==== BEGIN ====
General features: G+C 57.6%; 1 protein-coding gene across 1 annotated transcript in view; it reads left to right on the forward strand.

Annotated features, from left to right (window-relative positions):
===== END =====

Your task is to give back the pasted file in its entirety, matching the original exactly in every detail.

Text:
General features: G+C 57.6%; 1 protein-coding gene across 1 annotated transcript in view; it reads left to right on the forward strand.

Annotated features, from left to right (window-relative positions):